My Easy Motion bike has a 417.6 watt hour battery and just last Sunday I had my best mileage to date, which was 44.6 miles with 15% of the battery remaining. I've had more than a few 40+ mile rides with this bike with similar results, but my speed has always remained below 20 and averages in the mid teens on all those long rides. The bike will top out in max assist around 26 mph and if I go all out as fast as I can non stop I'm in the 20 to 25 mile range.

In the last two years I've been involved with ebikes they have become so much more efficient, due to battery chemistry and motors. I'm really impressed by the performance of this bike, getting below 10 WH per mile and even below 8 WH per mile. I couldn't do that with my first ebike, with it I was stuck in the 12-15 WH/mi. I'm not a skinny fit kid either, like you I'm in my 50's. What ever you buy today will be surpassed in the next model year, there will always be something better on the horizon.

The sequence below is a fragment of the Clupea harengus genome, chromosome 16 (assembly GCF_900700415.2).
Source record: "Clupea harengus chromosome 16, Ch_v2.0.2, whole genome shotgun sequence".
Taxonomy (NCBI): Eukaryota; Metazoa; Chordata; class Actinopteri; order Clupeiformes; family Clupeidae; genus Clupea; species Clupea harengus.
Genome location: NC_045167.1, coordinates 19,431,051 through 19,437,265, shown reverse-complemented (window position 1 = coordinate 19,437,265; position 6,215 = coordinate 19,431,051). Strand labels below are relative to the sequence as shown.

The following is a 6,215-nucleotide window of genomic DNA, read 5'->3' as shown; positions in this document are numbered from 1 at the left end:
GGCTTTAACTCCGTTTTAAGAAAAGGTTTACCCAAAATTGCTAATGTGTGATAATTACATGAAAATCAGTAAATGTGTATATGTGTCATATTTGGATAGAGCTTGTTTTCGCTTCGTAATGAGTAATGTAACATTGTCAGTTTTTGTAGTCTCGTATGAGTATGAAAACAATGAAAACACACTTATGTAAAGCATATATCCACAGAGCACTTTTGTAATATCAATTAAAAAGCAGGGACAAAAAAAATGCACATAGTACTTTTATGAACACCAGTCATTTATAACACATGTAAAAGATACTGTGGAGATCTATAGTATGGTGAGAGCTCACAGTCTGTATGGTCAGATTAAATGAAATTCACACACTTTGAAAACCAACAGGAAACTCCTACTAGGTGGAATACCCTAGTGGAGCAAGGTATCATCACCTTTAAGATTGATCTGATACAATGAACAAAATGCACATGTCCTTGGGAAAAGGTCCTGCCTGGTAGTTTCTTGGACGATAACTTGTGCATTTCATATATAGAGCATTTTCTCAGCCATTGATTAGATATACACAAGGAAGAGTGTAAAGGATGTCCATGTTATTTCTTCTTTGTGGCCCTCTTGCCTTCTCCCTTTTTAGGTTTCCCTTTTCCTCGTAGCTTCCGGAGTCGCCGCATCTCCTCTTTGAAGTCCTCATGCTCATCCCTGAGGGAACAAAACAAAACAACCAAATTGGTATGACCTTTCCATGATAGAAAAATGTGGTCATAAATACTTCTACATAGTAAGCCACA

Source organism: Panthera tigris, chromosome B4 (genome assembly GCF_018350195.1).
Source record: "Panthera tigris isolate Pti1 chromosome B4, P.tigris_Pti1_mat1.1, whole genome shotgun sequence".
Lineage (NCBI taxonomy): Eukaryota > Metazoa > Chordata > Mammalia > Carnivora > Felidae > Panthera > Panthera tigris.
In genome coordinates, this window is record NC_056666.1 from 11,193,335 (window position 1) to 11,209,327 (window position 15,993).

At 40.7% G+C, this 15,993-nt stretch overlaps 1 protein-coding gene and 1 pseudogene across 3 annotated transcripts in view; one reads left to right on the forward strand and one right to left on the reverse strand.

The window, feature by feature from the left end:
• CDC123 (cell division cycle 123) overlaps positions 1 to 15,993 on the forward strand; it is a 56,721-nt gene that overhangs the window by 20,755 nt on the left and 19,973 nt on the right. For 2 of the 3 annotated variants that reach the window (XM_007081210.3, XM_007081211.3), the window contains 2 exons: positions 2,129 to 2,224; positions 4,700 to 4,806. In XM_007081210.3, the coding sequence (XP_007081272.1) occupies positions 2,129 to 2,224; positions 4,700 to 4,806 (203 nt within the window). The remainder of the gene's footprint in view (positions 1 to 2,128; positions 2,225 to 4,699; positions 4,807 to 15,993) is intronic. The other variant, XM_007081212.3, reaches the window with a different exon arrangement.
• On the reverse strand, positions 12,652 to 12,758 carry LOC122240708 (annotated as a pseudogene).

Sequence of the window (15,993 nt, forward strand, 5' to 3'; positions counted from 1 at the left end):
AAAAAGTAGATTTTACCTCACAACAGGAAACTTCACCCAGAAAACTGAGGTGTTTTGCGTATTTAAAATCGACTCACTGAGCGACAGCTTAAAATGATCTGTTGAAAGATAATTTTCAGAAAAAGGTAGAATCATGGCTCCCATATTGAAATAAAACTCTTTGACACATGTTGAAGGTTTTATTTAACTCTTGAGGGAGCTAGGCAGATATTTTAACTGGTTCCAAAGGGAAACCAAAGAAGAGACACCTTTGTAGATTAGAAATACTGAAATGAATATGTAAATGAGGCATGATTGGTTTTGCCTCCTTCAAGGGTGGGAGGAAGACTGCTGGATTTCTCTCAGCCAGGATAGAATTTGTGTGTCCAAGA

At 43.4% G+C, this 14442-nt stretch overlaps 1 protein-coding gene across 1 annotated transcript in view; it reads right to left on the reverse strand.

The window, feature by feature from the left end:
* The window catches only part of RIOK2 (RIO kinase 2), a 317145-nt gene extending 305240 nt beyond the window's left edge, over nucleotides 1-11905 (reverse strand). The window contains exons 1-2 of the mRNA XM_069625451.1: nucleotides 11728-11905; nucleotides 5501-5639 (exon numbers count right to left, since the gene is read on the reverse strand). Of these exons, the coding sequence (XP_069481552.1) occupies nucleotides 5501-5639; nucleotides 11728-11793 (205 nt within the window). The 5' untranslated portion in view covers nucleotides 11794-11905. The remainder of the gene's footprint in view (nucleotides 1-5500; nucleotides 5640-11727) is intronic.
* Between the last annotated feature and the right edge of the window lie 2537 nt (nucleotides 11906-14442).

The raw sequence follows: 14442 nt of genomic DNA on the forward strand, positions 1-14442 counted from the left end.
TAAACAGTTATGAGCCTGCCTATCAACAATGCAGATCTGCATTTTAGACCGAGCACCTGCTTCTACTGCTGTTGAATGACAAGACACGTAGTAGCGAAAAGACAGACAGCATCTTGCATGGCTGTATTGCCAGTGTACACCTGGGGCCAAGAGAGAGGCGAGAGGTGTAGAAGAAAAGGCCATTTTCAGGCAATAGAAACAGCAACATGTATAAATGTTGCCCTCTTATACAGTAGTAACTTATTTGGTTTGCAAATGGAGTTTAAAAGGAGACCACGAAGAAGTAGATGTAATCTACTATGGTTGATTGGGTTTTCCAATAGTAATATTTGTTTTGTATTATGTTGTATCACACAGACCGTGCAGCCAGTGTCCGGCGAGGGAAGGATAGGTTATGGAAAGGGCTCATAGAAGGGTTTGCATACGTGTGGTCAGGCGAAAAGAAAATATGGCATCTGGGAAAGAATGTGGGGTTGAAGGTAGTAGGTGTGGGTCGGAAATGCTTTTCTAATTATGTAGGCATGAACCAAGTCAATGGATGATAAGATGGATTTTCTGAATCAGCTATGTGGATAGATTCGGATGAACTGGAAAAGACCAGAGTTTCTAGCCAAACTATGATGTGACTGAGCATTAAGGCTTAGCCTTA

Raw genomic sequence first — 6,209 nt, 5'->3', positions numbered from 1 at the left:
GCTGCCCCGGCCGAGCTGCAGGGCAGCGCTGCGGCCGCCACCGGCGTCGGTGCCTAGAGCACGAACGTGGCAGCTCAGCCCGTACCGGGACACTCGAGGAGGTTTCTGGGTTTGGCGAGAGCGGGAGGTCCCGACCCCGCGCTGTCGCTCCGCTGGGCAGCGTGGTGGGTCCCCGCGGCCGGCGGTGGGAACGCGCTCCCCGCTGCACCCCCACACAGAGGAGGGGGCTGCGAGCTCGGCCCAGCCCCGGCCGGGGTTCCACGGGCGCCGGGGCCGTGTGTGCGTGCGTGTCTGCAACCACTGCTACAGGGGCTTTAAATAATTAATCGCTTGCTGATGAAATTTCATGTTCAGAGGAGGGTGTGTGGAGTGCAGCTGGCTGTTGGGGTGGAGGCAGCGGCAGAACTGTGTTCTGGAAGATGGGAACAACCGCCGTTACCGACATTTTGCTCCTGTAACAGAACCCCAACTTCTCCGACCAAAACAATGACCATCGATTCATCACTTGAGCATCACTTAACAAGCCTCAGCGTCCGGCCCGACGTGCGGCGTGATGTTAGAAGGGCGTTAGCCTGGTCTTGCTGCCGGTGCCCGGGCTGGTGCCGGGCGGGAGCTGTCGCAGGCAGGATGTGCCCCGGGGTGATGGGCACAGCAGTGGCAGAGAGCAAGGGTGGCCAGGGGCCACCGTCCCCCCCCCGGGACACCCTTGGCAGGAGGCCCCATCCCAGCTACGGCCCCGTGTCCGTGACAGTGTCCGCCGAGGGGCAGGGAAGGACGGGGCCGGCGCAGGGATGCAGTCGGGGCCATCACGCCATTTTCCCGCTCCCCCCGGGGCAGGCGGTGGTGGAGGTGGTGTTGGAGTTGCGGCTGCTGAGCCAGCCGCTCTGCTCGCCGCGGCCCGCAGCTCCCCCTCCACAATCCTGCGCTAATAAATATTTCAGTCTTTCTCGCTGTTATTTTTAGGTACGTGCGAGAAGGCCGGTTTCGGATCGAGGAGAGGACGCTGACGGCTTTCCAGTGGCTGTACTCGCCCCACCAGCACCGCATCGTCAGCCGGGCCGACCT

Good luck!
 

Dunbar

Well-Known Member
I was reading on reddit that 28-30mph cruising on a Stromer ST2 with a 983wH battery gets you 30 miles. Since drag goes up at the square of speed it makes sense that high speed cruising uses a lot more energy. My Juiced Bikes Cross Current is around 15 miles at doing ~25-28mph on the on the 48V 7.8ah battery.

Is charging the battery at work not an option? If not, the only other suggestion would be to get a second battery.
 

Steve Barsby

New Member
Interesting discussion on the range for the Trek XM700+. I'm taking delivery of mine in Portland, OR, on July 20th (I live in North Carolina) and heading off for some serious solo touring on the 24th. Up into Eastern Washington and across the Cascades to Vancouver, BC.